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Acute rheumatic fever: a chink in the chain that links the heart to the throat?

McDonald, Malcolm I., Currie, Bart J. and Carapetis, Jonathan R. (2004). Acute rheumatic fever: a chink in the chain that links the heart to the throat?. Lancet Infectious Diseases,4(4):240-245.

Document type: Journal Article
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Title Acute rheumatic fever: a chink in the chain that links the heart to the throat?
Author McDonald, Malcolm I.
Currie, Bart J.
Carapetis, Jonathan R.
Journal Name Lancet Infectious Diseases
Publication Date 2004
Volume Number 4
Issue Number 4
ISSN 1473-3099   (check CDU catalogue open catalogue search in new window)
Start Page 240
End Page 245
Total Pages 6
Place of Publication London, England, UK
Publisher The Lancet Publishing Group
Field of Research 1102 - Cardiovascular Medicine and Haematology
HERDC Category C1 - Journal Article (DEST)
Abstract Acute rheumatic fever (ARF) remains a major problem in tropical regions, resource-poor countries, and minority indigenous communities. It has long been thought that group A streptococcal (GAS) pharyngitis alone was responsible for acute rheumatic fever; this belief has been supported by laboratory and epidemiological evidence gathered over more than 60 years, mainly in temperate climates where GAS skin infection is uncommon. GAS strains have been characterised as either rheumatogenic or nephritogenic based on phenotypic and genotypic properties. Primary prevention strategies and vaccine development have long been based on these concepts. The epidemiology of ARF in Aboriginal communities of central and northern Australia challenges this view with reported rates of ARF and rheumatic heart disease (RHD) that are among the highest in the world. GAS throat colonisation is uncommon, however, and symptomatic GAS pharyngitis is rare; pyoderma is the major manifestation of GAS infection. Typical rheumatogenic strains do not occur. Moreover, group C and G streptococci have been shown to exchange key virulence determinants with GAS and are more commonly isolated from the throats of Aboriginal children. We suggest that GAS pyoderma and/or non-GAS infections are driving forces behind ARF in these communities and other high-incidence settings. The question needs to be resolved as a matter of urgency because current approaches to controlling ARF/RHD in Aboriginal communities have clearly been ineffective. New understanding of the pathogenesis of ARIF would have an immediate effect on primary prevention strategies and vaccine development.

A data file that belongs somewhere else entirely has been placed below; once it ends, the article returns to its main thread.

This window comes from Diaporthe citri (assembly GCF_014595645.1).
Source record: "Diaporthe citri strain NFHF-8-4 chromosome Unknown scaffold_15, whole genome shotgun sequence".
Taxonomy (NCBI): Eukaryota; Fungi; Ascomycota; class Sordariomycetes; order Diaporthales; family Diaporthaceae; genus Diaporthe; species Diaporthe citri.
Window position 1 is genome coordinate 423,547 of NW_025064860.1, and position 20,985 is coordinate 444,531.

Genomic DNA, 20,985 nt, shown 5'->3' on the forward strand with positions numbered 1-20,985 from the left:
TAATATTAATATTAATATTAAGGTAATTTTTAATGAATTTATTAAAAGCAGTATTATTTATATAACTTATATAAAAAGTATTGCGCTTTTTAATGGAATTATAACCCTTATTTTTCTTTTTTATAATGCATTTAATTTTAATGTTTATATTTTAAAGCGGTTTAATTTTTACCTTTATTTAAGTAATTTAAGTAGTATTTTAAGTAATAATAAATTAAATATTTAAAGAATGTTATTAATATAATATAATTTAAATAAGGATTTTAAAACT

Keywords group-a streptococci
yarrabah aboriginal community
acute glomerulonephritis
molecular epidemiology
distinct classes
northern Australia
Oceanic Ancestry Group
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